New York Post


Yanks produce just three hits as Indians dominate Game 1


CLEVELAND — Brett Gardner didn’t dance around the topic in a very quiet Yankees clubhouse late Thursday evening.

“I thought tonight was a must win game and it didn’t go our way. [Friday] is a must-win game and we have to play well,’’ Gardner said.

Even if CC Sabathia delivers a better performanc­e than Sonny Gray did in a 4-0 loss to the Indians in Game 1 of the ALDS in front of 37,612 might not be enough against Tribe ace and AL Cy Young favorite Corey Kluber.

The Indians took a 1-0 lead in the bestof-five series thanks to a masterpiec­e of a pitching performanc­e by Trevor Bauer.

Indians manager Terry Francona absorbed a grown-up dose of secondgues­sing when he named Bauer the Game 1 starter over Kluber. Then Francona took a seat in a rocking chair as Bauer dominated the Yankees.

“His curveball was really good tonight, as good as we have seen it,’’ Joe Girardi said of Bauer, who went 2-0 with a 1.38 ERA in two regular-season starts against the Yankees. “We didn’t get too many free base runners, which we have in the past off him. He was really good.’’

Through 5 2/3 innings, Bauer held the Yankees hitless until Aaron Hicks’ twoout double in the sixth. Bauer walked Greg Bird in the second and allowed Aaron Judge to reach first on a wild pitch on a third strike in the fourth. In 6 2/3 innings, Bauer gave up two hits, a walk and fanned eight.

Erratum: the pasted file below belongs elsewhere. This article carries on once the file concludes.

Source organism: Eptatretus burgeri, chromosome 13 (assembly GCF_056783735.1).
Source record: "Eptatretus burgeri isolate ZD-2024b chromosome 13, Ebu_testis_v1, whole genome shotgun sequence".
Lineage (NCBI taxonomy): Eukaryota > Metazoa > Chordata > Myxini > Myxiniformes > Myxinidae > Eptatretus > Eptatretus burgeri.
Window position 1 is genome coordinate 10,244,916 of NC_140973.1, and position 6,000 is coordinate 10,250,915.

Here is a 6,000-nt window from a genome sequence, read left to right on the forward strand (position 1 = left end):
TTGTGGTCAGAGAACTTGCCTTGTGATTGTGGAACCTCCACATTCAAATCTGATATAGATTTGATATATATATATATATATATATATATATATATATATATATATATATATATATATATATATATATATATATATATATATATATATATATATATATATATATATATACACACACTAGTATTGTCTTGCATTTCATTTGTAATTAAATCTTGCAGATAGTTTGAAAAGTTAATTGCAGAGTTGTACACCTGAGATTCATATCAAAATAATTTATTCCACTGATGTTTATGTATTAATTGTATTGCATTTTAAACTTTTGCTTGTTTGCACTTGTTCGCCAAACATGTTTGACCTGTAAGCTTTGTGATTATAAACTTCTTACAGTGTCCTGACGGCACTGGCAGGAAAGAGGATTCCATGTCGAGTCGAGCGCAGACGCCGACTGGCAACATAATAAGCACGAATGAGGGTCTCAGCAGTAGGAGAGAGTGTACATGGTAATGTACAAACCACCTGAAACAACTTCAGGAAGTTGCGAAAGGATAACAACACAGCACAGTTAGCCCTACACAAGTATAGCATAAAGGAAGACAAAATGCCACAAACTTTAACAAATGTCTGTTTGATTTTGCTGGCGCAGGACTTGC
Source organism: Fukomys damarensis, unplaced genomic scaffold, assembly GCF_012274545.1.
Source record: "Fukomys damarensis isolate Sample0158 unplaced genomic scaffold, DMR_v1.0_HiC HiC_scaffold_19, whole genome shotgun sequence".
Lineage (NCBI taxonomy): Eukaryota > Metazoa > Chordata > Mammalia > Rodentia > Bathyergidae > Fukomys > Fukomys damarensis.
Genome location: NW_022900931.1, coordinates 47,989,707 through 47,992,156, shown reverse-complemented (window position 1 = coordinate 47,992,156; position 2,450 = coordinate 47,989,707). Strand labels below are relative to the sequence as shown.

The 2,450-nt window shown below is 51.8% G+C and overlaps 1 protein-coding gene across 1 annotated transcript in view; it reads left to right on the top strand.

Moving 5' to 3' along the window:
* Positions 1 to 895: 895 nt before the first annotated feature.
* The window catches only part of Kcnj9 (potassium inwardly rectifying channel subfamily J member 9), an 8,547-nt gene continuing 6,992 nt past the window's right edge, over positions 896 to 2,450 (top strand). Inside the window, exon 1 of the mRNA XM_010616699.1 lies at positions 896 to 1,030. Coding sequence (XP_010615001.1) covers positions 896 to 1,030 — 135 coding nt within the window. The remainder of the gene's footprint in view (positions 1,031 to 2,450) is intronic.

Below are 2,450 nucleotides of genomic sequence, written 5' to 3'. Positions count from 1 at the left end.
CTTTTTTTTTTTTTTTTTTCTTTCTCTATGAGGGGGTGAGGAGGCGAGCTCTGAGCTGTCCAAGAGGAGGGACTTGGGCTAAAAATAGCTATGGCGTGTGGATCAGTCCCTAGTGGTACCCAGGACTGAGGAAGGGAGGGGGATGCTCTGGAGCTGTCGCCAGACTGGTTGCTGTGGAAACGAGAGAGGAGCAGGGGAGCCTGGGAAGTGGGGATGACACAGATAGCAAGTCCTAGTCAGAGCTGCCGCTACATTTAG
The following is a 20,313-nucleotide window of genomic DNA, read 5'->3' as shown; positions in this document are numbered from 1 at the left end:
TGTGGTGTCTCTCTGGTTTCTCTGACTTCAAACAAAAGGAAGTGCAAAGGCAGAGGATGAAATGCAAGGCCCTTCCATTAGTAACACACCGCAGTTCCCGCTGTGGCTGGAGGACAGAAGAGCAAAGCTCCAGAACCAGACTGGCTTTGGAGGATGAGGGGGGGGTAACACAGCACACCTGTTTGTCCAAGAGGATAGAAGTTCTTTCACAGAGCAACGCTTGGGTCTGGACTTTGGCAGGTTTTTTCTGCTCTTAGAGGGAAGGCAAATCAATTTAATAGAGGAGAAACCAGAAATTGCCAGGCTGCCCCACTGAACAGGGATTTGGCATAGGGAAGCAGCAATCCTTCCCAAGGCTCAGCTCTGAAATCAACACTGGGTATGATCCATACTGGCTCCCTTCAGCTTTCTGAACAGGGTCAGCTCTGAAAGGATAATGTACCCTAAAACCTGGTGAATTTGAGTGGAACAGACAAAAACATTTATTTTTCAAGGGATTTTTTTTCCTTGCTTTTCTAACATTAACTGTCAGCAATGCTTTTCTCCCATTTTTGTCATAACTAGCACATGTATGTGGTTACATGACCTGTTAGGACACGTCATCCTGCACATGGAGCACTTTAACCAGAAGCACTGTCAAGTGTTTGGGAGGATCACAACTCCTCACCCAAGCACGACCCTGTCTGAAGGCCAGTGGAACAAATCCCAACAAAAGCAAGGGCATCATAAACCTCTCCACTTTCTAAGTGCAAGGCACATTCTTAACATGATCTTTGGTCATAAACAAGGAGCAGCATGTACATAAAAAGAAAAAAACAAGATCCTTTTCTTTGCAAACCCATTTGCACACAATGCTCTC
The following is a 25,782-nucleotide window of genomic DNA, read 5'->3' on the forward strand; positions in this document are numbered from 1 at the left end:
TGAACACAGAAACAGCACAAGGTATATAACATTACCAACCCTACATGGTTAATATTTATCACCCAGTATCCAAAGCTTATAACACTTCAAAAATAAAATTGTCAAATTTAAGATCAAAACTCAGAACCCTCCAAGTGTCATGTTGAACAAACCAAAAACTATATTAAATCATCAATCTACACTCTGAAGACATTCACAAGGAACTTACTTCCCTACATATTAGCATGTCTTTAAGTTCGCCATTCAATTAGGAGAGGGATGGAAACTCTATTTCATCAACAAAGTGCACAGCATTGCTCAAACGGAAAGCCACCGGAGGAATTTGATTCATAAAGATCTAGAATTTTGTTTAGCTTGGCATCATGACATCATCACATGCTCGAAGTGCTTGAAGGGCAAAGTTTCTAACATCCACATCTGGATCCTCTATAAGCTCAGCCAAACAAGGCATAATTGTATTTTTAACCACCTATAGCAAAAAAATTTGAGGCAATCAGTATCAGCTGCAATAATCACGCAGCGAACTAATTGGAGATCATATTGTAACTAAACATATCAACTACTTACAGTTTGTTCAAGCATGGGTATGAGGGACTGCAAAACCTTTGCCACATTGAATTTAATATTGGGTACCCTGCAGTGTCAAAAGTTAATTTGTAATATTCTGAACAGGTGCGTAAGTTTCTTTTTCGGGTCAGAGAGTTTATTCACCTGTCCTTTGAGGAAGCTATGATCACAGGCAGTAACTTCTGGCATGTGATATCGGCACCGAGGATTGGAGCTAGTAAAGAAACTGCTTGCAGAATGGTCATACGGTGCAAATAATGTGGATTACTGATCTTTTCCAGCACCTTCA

Gray’s control issues contribute­d to him being gone after 3 ¹/3 innings in which he allowed three runs, three hits, walked four and hit a batter.

Trailing 4-0 in the eighth thanks to Jay Bruce’s two-run homer off Gray in the fourth and sacrifice fly in the fifth, the Yankees threatened against former teammate Andrew Miller in the eighth.

Chase Headley walked with one out and Gardner did the same with two gone. But Cody Allen relieved Miller and fanned Judge to end it and hang a fourth “K’’ on Judge, playing in his first postseason series.

More than one Yankee gave plate umpire Vic Carapazza a funny look after being called out on strikes. However, they didn’t believe that helped Bauer, who was getting the high strike from Carapazza.

“I don’t think that was the story of the game and I certainly don’t want that to be the focus because [Bauer] did a good job,’’ said Headley, who reacted to Carapazza calling him out on strikes leading off the sixth. “It’s not like the pitches guys disagreed with were a foot off the plate.’’

The Baby Bomber trio of Judge, Bird and Gary Sanchez didn’t enjoy their postseason series baptism. They went a combined 0-for-11 and struck out seven times.

As the Yankees moved out of the clubhouse they talked about the comfort level they have with Sabathia on the mound Friday in Game 2. And they should because the veteran left-hander tied for the team wins with 14 and has been through the October pressure enough where it shouldn’t pierce his thick skin.

Still, it’s Kluber throwing to the Yankee hitters that is the biggest concern.

“Three hits are not going to do it,’’ Todd Frazier said. “There is no chance you are going to win that game.’’

Frazier was talking about Game 1, but if Kluber is as good as Bauer the Yankees will be in a deep ditch with very little hope of escaping.

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